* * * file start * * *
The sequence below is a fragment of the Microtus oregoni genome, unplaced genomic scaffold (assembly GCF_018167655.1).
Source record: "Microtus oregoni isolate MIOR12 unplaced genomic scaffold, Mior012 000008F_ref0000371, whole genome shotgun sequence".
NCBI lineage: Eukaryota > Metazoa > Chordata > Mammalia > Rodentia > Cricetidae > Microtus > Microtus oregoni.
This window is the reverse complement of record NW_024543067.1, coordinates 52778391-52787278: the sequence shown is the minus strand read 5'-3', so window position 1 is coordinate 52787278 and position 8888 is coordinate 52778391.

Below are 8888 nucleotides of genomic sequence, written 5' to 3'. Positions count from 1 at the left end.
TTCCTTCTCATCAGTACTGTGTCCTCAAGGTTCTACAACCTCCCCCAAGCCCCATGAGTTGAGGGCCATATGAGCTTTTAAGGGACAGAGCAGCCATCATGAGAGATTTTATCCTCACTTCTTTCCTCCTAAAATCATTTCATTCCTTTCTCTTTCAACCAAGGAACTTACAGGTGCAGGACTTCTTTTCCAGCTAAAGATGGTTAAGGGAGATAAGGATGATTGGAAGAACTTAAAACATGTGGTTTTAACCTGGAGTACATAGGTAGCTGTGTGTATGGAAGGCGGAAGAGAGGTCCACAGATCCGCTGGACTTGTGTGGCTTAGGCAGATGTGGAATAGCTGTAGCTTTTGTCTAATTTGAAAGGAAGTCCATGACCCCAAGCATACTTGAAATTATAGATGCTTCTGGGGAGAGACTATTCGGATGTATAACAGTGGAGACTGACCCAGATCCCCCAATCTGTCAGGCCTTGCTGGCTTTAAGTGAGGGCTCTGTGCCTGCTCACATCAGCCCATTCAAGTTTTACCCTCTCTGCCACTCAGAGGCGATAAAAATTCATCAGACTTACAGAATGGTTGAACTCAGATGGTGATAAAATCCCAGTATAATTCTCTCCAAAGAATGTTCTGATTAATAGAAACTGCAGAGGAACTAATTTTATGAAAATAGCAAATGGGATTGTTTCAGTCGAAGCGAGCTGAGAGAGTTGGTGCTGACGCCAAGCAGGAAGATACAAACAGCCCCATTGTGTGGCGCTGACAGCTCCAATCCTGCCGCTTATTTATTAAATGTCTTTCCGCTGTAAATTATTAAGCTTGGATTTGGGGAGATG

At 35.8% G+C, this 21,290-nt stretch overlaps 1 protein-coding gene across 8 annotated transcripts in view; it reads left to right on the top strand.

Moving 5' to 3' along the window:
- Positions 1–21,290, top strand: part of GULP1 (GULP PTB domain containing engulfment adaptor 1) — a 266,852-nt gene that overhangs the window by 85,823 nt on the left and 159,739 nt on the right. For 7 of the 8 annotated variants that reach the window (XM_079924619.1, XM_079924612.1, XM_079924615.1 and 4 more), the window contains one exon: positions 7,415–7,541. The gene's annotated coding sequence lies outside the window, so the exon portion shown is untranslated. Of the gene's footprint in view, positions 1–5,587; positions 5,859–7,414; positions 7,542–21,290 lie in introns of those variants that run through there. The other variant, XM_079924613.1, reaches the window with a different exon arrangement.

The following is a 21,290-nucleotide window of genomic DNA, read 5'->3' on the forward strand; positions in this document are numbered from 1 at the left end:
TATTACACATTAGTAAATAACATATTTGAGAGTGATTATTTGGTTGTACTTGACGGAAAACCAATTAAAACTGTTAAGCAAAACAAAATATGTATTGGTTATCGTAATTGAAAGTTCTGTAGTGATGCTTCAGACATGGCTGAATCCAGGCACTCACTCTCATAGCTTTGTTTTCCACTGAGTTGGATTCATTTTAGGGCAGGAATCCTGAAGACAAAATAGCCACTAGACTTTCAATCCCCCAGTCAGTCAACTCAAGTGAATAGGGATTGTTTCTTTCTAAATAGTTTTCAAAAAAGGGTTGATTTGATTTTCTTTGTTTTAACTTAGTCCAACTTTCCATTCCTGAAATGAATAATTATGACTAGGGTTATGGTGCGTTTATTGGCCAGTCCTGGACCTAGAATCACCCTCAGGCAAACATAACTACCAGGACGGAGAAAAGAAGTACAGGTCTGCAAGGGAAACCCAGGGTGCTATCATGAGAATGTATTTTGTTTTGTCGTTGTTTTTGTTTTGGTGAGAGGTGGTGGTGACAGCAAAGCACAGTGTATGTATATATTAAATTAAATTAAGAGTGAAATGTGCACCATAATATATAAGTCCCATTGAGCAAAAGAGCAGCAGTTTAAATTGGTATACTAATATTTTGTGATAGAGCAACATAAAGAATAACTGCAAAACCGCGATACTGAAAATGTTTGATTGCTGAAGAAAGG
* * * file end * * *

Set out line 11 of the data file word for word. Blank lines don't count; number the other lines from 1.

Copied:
TATTACACATTAGTAAATAACATATTTGAGAGTGATTATTTGGTTGTACTTGACGGAAAACCAATTAAAACTGTTAAGCAAAACAAAATATGTATTGGTTATCGTAATTGAAAGTTCTGTAGTGATGCTTCAGACATGGCTGAATCCAGGCACTCACTCTCATAGCTTTGTTTTCCACTGAGTTGGATTCATTTTAGGGCAGGAATCCTGAAGACAAAATAGCCACTAGACTTTCAATCCCCCAGTCAGTCAACTCAAGTGAATAGGGATTGTTTCTTTCTAAATAGTTTTCAAAAAAGGGTTGATTTGATTTTCTTTGTTTTAACTTAGTCCAACTTTCCATTCCTGAAATGAATAATTATGACTAGGGTTATGGTGCGTTTATTGGCCAGTCCTGGACCTAGAATCACCCTCAGGCAAACATAACTACCAGGACGGAGAAAAGAAGTACAGGTCTGCAAGGGAAACCCAGGGTGCTATCATGAGAATGTATTTTGTTTTGTCGTTGTTTTTGTTTTGGTGAGAGGTGGTGGTGACAGCAAAGCACAGTGTATGTATATATTAAATTAAATTAAGAGTGAAATGTGCACCATAATATATAAGTCCCATTGAGCAAAAGAGCAGCAGTTTAAATTGGTATACTAATATTTTGTGATAGAGCAACATAAAGAATAACTGCAAAACCGCGATACTGAAAATGTTTGATTGCTGAAGAAAGG